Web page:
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FAQ - Domestic Violence and Harassment

What is harassment?

For purposes of an Injunction Against Harassment, harassment is considered a series of acts that happen over any period of time that are directed at a specific person. The acts serve no legitimate purpose and would cause a reasonable person to be seriously alarmed, annoyed, or bothered. A single incident, no matter how obnoxious, does not constitute harassment for purposes of an Injunction Against Harassment. 

There are several different types of harassment under Arizona Law. The plaintiff will need to determine which definition applies to their situation and then fill out the correct petition.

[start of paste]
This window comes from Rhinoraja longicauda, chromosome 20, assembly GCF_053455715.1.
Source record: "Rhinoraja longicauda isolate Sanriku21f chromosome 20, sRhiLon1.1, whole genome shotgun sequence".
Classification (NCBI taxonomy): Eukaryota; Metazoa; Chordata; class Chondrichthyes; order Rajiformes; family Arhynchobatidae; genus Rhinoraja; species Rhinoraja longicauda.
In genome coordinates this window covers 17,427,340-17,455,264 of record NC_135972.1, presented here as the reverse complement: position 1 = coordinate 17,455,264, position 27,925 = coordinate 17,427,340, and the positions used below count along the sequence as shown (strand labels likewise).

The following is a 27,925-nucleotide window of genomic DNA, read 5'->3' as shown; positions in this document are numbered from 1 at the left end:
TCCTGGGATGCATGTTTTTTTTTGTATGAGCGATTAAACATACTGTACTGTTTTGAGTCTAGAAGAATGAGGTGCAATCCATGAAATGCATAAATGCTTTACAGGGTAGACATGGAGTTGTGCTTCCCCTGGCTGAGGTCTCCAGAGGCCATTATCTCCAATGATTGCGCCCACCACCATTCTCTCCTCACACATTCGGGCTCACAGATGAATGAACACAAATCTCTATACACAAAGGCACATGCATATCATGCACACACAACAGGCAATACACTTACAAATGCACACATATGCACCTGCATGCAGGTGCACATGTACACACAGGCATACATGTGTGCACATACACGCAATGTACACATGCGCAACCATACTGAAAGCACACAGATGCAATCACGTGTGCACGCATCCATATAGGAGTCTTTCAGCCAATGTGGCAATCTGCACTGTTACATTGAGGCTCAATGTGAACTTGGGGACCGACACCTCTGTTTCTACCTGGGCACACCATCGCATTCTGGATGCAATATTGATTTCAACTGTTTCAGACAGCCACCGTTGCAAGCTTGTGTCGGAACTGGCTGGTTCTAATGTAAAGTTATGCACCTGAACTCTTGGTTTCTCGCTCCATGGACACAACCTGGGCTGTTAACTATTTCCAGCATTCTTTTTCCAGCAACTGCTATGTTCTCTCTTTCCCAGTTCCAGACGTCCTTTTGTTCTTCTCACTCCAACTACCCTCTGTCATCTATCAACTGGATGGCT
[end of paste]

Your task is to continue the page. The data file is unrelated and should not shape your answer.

A person commits criminal harassment if they intentionally or knowingly bother someone, by doing one or more of the following:

  1. Directly or anonymously contacts, communicates with, or has someone communicate on their behalf in a manner that harasses the other person.
  2. After a person asks them to stop, they continue to follow that person around in public for no legitimate reason.
  3. Repeatedly commits an act or acts that harass another person.
  4. Surveils (watches) or has another person to surveil a person for no legitimate purpose.
  5. On more than one occasion makes a false report to a law enforcement, credit, or social sector agency.
  6. Interferes with the delivery of any public or regulated utility to a person (Example: turns off a power breaker, closes a water valve).

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